Let's face it: Phoenix and the surrounding cities aren't exactly the easiest to navigate in terms of cycling. Where one bike lane ends, swerving, speeding vehicular traffic begins. Even more bicycle-friendly places like Scottsdale and Tempe suffer from these infrastructural issues. However, figuring out the basics of biking in Phoenix just got a little easier, thanks to the Phoenix Bikes app.
See also: 7 Best Group Bike Rides in Metro Phoenix
The Phoenix Bikes app combines bikeway maps, shop suggestions, group ride listings, and other city-specific information to guide you through the ins and outs of Phoenix cycling. The app also breaks down information for biking by purpose, be it a recreational cruiser ride, city commuting, or extreme mountain biking.
Conveniently, it also includes a "Heat Monitor" function that displays the current temperature along with a list of temperatures and their correlated suggested water intake.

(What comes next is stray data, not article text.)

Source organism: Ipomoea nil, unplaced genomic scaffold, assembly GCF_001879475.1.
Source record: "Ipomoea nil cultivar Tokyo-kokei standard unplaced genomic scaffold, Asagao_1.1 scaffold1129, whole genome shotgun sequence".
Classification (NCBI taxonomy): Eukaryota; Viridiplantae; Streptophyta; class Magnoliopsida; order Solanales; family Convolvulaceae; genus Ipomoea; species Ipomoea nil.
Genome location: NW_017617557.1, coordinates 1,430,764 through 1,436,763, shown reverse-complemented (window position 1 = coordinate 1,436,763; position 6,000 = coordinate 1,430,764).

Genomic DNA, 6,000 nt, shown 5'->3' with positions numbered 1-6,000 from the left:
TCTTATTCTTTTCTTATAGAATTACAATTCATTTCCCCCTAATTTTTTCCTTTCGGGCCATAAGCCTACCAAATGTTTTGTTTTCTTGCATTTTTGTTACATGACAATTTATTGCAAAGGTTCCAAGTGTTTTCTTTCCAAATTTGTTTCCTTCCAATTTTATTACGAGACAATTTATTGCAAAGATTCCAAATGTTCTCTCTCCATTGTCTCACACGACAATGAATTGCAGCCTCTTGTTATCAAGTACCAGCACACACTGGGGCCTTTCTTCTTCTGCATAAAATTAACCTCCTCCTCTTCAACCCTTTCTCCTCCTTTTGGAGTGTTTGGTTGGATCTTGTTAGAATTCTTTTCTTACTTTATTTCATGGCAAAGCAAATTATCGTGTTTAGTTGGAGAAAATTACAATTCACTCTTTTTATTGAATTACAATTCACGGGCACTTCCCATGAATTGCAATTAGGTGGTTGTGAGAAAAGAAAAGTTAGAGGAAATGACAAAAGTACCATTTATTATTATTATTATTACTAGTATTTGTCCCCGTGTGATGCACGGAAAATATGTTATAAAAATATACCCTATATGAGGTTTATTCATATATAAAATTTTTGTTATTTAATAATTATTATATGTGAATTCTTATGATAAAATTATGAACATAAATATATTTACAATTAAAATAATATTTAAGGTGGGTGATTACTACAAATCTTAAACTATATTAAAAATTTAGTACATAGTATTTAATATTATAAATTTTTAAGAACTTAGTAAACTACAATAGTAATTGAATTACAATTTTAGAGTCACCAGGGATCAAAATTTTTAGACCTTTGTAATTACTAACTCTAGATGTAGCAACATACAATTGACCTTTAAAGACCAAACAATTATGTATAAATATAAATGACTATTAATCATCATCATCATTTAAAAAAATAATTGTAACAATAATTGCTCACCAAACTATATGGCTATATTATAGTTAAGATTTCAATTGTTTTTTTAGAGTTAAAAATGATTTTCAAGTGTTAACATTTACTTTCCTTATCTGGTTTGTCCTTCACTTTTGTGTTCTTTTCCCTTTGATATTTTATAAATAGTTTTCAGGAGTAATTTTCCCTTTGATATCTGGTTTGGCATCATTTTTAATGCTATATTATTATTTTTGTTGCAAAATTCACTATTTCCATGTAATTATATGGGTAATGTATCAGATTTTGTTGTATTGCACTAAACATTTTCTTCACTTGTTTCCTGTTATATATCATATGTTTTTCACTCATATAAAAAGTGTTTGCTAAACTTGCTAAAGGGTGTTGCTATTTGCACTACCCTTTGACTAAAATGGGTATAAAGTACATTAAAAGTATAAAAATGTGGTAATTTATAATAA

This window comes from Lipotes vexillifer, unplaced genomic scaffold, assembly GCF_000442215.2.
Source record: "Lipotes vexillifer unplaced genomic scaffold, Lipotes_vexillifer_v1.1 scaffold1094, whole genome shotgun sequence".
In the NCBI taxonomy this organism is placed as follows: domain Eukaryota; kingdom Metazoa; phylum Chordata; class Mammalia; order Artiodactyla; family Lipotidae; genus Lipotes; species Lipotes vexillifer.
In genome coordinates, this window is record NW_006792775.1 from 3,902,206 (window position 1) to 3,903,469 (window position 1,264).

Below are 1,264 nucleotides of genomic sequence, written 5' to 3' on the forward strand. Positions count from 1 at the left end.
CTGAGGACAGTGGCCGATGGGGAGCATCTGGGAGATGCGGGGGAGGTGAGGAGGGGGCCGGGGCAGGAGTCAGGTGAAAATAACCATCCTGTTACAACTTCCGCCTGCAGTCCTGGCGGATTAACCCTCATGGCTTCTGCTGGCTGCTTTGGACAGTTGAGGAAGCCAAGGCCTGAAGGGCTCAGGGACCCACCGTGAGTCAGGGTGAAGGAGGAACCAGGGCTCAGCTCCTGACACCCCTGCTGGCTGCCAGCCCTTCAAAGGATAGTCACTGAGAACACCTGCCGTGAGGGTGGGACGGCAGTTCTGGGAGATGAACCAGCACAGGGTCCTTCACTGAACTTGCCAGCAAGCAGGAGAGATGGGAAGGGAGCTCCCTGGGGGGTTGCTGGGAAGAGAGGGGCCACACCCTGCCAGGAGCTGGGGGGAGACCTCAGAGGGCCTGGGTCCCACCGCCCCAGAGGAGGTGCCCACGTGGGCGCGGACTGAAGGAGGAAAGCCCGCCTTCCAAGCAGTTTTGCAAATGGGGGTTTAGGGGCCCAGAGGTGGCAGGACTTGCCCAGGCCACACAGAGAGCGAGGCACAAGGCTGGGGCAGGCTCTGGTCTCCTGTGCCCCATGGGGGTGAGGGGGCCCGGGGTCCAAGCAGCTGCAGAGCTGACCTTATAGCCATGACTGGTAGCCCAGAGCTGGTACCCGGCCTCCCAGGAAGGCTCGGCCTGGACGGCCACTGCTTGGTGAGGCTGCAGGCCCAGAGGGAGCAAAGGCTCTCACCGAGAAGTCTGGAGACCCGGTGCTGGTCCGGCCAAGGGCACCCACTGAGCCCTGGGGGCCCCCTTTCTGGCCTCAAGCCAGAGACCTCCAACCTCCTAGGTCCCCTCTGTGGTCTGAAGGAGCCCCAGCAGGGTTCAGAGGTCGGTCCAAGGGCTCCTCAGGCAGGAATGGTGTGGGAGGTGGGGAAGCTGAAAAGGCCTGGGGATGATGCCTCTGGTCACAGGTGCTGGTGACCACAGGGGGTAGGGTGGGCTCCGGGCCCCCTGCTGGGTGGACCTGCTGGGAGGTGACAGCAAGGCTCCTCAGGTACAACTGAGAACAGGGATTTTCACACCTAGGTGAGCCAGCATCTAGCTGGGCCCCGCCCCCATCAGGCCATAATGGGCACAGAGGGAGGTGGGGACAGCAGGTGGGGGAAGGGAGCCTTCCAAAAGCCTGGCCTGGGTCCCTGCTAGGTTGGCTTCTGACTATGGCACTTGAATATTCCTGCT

The app is part of a nationwide health initiative by My City Bikes to present cycling as a healthy, viable alternative for people in different cities. My City Bikes partnered with such "local beginner-friendly bike shops " as Landis Cyclery, Trek Bicycles of West Phoenix, Bicycles of Phoenix, and Cactus Bike for the local component of the app. However, the app also has more general information, too, including instructional videos on a range of DIY repair topics like changing a tube and cleaning a chain.
Grid Bikes, the soon-to-launch Phoenix bike share, will link up to the app once the green bikes are ready to roll.
If you like this story, consider signing up for our email newsletters.
SHOW ME HOW
You have successfully signed up for your selected newsletter(s) - please keep an eye on your mailbox, we're movin' in!
It would have been interesting to see what the app was like if they had partnered with local advocacy groups like Phoenix Spokes People or Tempe Bicycle Action Group, which already have a wealth of information like this available. It also would be nice to see more bike shops, especially low-to-no-cost collectives like Rusty Spoke and Bike Saviours, represented to give new riders more options.